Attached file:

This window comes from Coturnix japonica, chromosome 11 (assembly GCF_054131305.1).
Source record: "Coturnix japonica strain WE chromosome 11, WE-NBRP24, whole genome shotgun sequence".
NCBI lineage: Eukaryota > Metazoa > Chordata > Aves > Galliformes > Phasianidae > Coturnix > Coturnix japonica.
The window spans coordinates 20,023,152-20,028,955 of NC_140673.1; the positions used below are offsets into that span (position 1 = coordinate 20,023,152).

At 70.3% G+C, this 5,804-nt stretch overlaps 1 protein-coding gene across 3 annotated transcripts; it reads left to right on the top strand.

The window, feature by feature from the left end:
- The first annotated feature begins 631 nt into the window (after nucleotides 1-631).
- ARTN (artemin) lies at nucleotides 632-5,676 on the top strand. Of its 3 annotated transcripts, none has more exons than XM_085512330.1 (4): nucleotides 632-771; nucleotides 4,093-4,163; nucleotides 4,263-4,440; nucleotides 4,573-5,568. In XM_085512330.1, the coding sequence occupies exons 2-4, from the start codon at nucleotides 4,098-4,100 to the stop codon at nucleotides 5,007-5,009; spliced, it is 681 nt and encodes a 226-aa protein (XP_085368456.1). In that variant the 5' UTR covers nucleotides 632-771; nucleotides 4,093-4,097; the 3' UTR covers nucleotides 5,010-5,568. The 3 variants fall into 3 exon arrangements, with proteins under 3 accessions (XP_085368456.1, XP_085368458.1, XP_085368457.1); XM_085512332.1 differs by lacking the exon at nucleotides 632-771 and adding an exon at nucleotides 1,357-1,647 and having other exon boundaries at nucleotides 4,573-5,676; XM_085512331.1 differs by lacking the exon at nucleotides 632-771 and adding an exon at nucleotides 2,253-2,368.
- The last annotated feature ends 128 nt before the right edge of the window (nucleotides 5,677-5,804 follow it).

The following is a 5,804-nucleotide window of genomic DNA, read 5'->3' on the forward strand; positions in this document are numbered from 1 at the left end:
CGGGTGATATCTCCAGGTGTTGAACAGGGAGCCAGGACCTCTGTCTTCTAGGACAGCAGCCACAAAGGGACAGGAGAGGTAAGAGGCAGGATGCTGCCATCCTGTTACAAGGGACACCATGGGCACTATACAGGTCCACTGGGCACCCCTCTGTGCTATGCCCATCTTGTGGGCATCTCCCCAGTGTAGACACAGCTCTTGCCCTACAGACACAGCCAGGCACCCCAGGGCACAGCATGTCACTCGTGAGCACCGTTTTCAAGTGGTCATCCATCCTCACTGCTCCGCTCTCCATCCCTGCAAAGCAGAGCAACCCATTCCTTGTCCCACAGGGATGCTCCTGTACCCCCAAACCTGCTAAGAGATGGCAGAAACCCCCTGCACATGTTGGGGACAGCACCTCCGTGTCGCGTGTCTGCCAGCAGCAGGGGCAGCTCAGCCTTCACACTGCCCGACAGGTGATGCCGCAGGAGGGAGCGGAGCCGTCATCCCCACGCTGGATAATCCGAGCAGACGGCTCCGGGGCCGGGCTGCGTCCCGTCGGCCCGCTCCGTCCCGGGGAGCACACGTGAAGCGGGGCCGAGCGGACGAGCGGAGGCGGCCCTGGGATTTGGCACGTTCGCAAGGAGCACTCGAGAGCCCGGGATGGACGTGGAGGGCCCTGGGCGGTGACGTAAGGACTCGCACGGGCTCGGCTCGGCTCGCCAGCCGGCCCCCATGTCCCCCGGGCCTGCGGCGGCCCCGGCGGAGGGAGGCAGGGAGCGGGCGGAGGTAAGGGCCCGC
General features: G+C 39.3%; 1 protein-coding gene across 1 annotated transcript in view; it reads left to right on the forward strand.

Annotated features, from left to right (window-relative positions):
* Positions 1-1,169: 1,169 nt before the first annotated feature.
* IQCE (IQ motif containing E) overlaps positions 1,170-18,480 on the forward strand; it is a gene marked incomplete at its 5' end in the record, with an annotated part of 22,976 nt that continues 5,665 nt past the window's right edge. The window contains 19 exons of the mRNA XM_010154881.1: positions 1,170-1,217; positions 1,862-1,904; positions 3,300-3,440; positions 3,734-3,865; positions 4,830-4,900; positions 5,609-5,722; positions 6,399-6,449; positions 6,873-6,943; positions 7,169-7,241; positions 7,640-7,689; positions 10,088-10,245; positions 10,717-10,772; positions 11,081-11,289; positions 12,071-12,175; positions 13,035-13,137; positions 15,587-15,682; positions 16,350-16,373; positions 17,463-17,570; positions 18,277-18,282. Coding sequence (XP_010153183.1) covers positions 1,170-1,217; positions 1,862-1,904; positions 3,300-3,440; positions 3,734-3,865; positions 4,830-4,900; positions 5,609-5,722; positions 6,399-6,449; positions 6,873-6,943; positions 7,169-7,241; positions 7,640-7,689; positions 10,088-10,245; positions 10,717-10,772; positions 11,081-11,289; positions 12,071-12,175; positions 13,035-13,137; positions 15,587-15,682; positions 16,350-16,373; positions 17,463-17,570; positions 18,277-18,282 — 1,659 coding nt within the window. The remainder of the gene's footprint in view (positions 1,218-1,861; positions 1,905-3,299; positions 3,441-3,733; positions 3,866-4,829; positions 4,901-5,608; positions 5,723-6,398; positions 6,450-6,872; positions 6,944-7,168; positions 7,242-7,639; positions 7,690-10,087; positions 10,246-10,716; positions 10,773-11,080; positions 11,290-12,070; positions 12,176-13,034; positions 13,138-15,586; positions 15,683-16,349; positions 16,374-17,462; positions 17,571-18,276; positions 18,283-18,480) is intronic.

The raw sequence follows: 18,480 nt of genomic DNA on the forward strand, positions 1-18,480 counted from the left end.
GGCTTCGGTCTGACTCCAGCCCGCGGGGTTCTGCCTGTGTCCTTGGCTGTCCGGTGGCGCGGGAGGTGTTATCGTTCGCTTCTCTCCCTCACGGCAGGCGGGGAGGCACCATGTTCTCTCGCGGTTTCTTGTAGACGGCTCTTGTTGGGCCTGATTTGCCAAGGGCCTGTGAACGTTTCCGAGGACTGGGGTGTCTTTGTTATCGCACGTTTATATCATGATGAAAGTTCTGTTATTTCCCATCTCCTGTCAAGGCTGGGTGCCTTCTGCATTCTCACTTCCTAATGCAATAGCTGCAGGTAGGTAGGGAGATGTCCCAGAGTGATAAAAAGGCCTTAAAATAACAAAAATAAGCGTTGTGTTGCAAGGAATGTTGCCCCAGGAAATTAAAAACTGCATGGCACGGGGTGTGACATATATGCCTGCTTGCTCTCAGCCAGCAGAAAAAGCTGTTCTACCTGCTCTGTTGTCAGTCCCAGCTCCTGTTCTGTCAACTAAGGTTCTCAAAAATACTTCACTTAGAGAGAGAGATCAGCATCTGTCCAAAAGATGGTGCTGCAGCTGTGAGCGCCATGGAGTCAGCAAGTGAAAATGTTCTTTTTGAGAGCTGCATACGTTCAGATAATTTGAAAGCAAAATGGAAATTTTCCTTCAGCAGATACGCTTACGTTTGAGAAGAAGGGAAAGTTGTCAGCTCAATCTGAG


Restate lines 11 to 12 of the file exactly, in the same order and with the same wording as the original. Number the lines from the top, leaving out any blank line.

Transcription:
CGGGTGATATCTCCAGGTGTTGAACAGGGAGCCAGGACCTCTGTCTTCTAGGACAGCAGCCACAAAGGGACAGGAGAGGTAAGAGGCAGGATGCTGCCATCCTGTTACAAGGGACACCATGGGCACTATACAGGTCCACTGGGCACCCCTCTGTGCTATGCCCATCTTGTGGGCATCTCCCCAGTGTAGACACAGCTCTTGCCCTACAGACACAGCCAGGCACCCCAGGGCACAGCATGTCACTCGTGAGCACCGTTTTCAAGTGGTCATCCATCCTCACTGCTCCGCTCTCCATCCCTGCAAAGCAGAGCAACCCATTCCTTGTCCCACAGGGATGCTCCTGTACCCCCAAACCTGCTAAGAGATGGCAGAAACCCCCTGCACATGTTGGGGACAGCACCTCCGTGTCGCGTGTCTGCCAGCAGCAGGGGCAGCTCAGCCTTCACACTGCCCGACAGGTGATGCCGCAGGAGGGAGCGGAGCCGTCATCCCCACGCTGGATAATCCGAGCAGACGGCTCCGGGGCCGGGCTGCGTCCCGTCGGCCCGCTCCGTCCCGGGGAGCACACGTGAAGCGGGGCCGAGCGGACGAGCGGAGGCGGCCCTGGGATTTGGCACGTTCGCAAGGAGCACTCGAGAGCCCGGGATGGACGTGGAGGGCCCTGGGCGGTGACGTAAGGACTCGCACGGGCTCGGCTCGGCTCGCCAGCCGGCCCCCATGTCCCCCGGGCCTGCGGCGGCCCCGGCGGAGGGAGGCAGGGAGCGGGCGGAGGTAAGGGCCCGC
General features: G+C 39.3%; 1 protein-coding gene across 1 annotated transcript in view; it reads left to right on the forward strand.